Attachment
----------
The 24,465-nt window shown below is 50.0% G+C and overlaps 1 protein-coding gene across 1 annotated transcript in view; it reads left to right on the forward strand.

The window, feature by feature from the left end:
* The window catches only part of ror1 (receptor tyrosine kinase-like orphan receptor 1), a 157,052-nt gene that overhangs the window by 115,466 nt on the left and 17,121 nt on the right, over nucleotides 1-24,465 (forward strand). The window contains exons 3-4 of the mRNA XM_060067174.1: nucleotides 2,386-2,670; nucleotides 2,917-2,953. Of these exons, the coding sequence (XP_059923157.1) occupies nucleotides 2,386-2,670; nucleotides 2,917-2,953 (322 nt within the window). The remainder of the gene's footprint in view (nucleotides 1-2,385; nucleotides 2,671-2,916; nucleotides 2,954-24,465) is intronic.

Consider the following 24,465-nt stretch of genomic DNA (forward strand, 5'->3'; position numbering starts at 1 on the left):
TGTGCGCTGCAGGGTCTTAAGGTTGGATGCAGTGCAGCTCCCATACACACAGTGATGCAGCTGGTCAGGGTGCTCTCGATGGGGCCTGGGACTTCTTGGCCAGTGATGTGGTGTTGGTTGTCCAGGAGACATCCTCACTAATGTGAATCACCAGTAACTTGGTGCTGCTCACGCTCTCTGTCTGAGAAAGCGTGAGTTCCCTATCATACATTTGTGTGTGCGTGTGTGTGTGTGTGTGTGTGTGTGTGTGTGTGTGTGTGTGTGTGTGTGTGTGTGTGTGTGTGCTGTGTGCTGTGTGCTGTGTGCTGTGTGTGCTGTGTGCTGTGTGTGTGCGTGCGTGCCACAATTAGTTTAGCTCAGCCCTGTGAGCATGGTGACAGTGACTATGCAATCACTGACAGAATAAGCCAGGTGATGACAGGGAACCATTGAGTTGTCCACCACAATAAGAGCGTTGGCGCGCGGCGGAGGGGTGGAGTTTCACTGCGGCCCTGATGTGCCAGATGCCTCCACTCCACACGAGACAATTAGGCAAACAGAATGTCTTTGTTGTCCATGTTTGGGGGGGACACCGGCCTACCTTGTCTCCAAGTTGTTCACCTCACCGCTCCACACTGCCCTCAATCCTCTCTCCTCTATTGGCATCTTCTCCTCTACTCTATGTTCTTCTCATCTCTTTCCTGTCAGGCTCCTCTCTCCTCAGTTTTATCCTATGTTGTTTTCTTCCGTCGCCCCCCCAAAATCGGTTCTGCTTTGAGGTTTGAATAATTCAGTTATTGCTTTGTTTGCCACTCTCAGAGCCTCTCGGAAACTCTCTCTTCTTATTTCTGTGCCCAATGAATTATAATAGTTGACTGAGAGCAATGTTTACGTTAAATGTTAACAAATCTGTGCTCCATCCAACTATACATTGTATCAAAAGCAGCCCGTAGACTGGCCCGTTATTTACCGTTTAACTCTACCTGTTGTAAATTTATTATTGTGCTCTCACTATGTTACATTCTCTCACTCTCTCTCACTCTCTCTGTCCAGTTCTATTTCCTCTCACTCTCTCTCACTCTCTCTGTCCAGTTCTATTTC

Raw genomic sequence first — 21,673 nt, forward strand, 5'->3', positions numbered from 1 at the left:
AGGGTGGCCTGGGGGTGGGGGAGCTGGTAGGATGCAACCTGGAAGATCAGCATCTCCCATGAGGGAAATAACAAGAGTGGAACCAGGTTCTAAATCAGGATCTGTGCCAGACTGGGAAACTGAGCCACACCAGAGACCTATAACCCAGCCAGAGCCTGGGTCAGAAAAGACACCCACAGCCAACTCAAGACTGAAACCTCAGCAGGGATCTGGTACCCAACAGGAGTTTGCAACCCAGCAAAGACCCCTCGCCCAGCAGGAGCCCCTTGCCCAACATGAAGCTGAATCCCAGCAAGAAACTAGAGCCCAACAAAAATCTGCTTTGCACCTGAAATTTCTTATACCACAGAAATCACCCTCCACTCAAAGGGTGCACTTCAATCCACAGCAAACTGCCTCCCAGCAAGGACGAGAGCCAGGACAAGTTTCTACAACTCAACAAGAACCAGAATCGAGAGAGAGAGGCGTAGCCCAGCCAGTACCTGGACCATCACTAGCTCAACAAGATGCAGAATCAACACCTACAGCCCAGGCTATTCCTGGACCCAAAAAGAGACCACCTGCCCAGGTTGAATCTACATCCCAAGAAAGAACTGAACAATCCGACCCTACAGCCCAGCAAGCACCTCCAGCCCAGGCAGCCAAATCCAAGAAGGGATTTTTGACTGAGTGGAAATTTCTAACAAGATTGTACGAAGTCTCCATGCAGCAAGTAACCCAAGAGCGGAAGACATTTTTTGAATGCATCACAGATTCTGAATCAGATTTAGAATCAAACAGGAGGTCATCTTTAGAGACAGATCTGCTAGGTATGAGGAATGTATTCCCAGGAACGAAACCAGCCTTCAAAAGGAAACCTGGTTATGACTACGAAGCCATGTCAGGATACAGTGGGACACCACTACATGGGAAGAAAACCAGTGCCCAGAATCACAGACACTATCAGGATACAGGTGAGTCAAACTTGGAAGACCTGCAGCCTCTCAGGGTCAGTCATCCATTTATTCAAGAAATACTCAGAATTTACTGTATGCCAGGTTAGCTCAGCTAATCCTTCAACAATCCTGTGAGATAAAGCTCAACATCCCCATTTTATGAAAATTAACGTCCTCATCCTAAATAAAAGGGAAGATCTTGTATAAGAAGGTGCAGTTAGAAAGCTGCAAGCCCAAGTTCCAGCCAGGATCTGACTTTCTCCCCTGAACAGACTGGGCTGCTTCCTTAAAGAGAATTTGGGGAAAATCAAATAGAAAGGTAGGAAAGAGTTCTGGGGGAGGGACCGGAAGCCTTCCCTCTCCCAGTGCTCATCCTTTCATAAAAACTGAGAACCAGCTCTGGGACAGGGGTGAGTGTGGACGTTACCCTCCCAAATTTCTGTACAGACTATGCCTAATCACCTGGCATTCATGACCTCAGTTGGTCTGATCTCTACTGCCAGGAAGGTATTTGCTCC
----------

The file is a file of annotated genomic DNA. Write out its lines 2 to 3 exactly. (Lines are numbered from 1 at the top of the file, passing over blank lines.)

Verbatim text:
The window, feature by feature from the left end:
* The window catches only part of ror1 (receptor tyrosine kinase-like orphan receptor 1), a 157,052-nt gene that overhangs the window by 115,466 nt on the left and 17,121 nt on the right, over nucleotides 1-24,465 (forward strand). The window contains exons 3-4 of the mRNA XM_060067174.1: nucleotides 2,386-2,670; nucleotides 2,917-2,953. Of these exons, the coding sequence (XP_059923157.1) occupies nucleotides 2,386-2,670; nucleotides 2,917-2,953 (322 nt within the window). The remainder of the gene's footprint in view (nucleotides 1-2,385; nucleotides 2,671-2,916; nucleotides 2,954-24,465) is intronic.